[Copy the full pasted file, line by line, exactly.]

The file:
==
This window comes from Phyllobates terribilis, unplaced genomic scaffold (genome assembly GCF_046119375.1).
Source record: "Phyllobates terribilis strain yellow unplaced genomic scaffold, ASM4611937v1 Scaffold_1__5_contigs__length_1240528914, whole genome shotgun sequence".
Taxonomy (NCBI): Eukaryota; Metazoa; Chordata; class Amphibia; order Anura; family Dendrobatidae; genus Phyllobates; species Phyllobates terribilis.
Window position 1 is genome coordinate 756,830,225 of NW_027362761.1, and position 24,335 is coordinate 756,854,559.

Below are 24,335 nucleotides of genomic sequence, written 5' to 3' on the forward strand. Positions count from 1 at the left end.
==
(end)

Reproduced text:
This window comes from Phyllobates terribilis, unplaced genomic scaffold (genome assembly GCF_046119375.1).
Source record: "Phyllobates terribilis strain yellow unplaced genomic scaffold, ASM4611937v1 Scaffold_1__5_contigs__length_1240528914, whole genome shotgun sequence".
Taxonomy (NCBI): Eukaryota; Metazoa; Chordata; class Amphibia; order Anura; family Dendrobatidae; genus Phyllobates; species Phyllobates terribilis.
Window position 1 is genome coordinate 756,830,225 of NW_027362761.1, and position 24,335 is coordinate 756,854,559.

Below are 24,335 nucleotides of genomic sequence, written 5' to 3' on the forward strand. Positions count from 1 at the left end.